The decision comes as a £4.7 million contract starts which will see external works to Clifford’s Tower including improvements to handrails for existing access stair up the motte, introduction of resting places to the sides of the stairs, internal works within the Tower to include the installation of new staircase, tower floor, walkways, balustrade, plaza and roof deck.
£900K will be spent on the public realm.
English Heritage still plan on providing a hard landscaped plaza with street furniture, in front of the steps leading to the Tower. This would result in the loss of 5 car parking spaces.
A small Piaggio vehicle will be parked there and used as a ticket and information guide point,
“In October 2020 the council’s Executive approved the delivery strategy for the Castle Gateway regeneration. As part of this decision, approval was granted to undertake a procurement exercise to appoint a construction contractor to build Castle Mills on a two stage tender process.
The first stage of the process is to secure a construction contractor to develop the current RIBA Stage 3 design prepared by BDP to RIBA Stage 4 on Pre-Construction Service Contract Agreement (PSCA) and provide a tender price for undertaking the construction based on that stage 4 design.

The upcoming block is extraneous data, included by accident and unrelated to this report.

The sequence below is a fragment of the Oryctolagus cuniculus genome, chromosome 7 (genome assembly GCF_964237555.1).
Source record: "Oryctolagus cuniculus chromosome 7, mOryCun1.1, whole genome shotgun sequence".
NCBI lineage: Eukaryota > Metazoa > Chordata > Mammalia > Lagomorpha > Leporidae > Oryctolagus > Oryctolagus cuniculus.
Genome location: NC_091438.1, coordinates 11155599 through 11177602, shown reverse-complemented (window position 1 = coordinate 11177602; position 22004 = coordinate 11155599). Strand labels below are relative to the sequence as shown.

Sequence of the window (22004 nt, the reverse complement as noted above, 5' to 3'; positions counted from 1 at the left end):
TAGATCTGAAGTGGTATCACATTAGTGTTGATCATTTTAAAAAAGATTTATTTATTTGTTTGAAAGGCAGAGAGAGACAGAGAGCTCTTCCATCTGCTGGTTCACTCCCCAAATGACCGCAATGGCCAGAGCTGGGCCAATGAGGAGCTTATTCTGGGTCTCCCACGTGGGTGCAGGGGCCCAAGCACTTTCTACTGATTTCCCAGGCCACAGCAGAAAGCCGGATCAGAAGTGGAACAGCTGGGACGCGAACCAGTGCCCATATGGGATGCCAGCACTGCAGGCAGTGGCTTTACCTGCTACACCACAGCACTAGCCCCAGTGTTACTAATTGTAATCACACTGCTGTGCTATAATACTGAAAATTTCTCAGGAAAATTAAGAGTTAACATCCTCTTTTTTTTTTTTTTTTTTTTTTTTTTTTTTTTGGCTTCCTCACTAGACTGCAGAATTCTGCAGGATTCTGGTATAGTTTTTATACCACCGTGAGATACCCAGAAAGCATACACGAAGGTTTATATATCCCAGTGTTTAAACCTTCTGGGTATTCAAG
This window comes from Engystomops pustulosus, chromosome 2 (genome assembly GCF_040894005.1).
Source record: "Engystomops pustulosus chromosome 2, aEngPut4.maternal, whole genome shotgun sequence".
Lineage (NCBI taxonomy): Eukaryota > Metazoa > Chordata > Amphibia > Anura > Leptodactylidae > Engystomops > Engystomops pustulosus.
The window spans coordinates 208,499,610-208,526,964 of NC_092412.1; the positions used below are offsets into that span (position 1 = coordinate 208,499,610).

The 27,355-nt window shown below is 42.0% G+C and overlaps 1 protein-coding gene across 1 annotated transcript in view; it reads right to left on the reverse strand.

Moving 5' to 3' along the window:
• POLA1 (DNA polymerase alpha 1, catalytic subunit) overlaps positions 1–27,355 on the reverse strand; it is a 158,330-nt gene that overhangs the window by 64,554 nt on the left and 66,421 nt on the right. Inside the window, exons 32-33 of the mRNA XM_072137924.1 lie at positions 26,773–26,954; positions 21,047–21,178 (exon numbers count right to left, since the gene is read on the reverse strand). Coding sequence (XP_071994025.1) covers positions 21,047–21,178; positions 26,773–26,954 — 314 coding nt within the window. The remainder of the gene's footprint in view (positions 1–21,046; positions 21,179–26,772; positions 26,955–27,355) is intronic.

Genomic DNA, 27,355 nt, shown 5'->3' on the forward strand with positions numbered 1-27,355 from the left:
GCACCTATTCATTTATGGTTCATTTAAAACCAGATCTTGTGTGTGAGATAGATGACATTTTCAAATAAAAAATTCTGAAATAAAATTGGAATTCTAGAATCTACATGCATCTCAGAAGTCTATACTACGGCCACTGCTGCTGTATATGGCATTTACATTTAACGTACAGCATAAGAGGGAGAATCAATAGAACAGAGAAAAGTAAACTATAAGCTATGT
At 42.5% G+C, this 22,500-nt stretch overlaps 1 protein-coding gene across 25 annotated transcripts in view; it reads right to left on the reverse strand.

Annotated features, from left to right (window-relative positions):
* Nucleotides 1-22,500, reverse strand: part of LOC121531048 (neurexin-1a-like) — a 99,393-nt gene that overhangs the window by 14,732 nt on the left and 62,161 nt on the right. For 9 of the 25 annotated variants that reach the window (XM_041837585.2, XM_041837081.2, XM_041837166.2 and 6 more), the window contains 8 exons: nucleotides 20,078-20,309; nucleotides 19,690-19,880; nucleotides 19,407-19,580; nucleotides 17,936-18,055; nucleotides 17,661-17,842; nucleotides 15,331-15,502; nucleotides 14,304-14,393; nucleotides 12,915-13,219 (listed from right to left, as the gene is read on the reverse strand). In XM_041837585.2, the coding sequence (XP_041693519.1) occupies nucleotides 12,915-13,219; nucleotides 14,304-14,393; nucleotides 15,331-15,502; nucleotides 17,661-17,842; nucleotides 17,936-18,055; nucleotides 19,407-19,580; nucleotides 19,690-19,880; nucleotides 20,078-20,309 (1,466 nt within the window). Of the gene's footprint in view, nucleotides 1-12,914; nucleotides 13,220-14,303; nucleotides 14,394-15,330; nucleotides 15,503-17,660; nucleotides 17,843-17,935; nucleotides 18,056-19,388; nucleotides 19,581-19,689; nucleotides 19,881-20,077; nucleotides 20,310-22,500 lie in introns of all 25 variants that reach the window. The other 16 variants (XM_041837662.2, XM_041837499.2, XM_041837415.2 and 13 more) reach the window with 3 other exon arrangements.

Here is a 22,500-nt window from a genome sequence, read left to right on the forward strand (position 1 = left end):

The Council received three strong bids following an invite to tender through an open market process, which were assessed and scored on both price and quality, with Wates being the successful bidder. The council will now enter in to the PSCA stage of the contract”.
The officials concerned are keen to point out that the decision does not commit the Council to proceeding with the whole of the Castle Gateway scheme which has been costed at £55 million.
Of this, current plans are for the Council to borrow £45 million.
A decision on the redevelopment of Beverley House on Shipton Road is due to be made next week.
It will be a landmark meeting as it marks the restart of face-to-face committee meetings at the York Authority.
Overall the proposal will provide: 1 x 3 bed apartment, 15 x 2 bed apartments and 5 x 1 bed apartments. The proposal is for senior living.
18 car parking spaces will be provided to the front, with two being mobility parking spaces. 22 secure cycle parking spaces
Beverley House was last used as offices by the Local Government Ombudsman. Previously it had been a Rowntree Trust building.
It has been empty since 2015,
The development may therefore be one of the first to benefit from the governments new “Vacant Building Credit” (VBC) , The VBC applies a financial credit equivalent to the existing gross floorspace of relevant vacant buildings when the Planning Authority calculates any affordable housing contribution which will be sought.
The VBG has the effect of reducing the affordable house requirement to a commuted sum of £206,579.
The VBC was intended to encourage the conversion of unoccupied property for residential use.
The meeting takes place on Thursday 13th May. Details of health safeguards can be found on theagenda papers.
We’re not entirely convinced that the Councils “Castle Gateway” plans, which would see the car park grassed over, are quite as urgent as some might wish residents to believe.